We’ve all flexed our carbon arrows, checking for breakage and marveling at the resiliency of this miracle fiber that allows us to shoot straight and deliver killing power with strong, lightweight shafts.
But how many bowhunters really understand how much flexing and bending our shafts are enduring, even when we shoot such inconsequential targets as apples?
Check out this video to see just how much shock and resistance a typical carbon arrow meets when it encounters a Red Delicious.
There’s nothing fancy about this experiment. The shaft is a Carbon Express Blue Streak 350, tipped with a 125-grain G5 Montec broadhead and shot from a Bowtech Invasion tuned to 63 pounds at 29-inch draw length. We shot the apple at 15 yards, so you can figure the arrow was traveling somewhere in the 280fps range.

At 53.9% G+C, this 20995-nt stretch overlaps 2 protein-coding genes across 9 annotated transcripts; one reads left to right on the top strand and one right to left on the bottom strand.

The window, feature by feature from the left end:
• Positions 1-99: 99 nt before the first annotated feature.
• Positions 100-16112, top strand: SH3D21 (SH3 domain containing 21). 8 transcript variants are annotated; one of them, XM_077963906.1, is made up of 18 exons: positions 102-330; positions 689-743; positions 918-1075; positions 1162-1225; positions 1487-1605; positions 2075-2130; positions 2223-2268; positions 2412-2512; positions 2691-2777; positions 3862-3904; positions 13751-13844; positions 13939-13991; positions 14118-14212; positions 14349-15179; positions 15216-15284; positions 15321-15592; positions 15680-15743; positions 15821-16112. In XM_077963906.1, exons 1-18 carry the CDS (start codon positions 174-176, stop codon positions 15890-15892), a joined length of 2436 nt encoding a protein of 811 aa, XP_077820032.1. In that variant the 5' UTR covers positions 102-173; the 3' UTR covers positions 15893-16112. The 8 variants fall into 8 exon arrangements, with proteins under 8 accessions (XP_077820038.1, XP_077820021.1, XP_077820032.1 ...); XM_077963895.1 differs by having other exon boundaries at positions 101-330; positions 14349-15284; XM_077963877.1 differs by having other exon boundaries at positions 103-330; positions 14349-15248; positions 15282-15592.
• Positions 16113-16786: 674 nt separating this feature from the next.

What is remarkable about this high-speed video is that it reveals the amount of flex that this shaft absorbs as it follows the broadhead through the apple. As we shot this video, it occurred to me that few bowhunters really understand the importance of spine in their shafts. Most of us know enough to be dangerous: that heavier bows require shafts with stiffer spines, and that lighter bows can handle shafts with lighter spines.
Most literature devoted to shaft deformation is focused on target shooting: Too much spine causes an arrow (from a right-handed shooter) to hit to the left of the target. Too little spine causes the arrow to “bend” around the riser and hit to the right of the bull.
But not enough time is spent discussing how flex matters when a shaft meets resistance. In this case it was an apple, but after watching this video, imagine the sort of contortions you require of an arrow when it strikes a deer, or an elk. Your shaft has to be strong enough to penetrate, but limber enough to snake around ribs and shoulders and other impediments to a pass-through shot.
So spend some time figuring out the correct spine to allow you to hit the bullseye consistently, but also have the flexibility to meet, and deflect, the resistance of your target.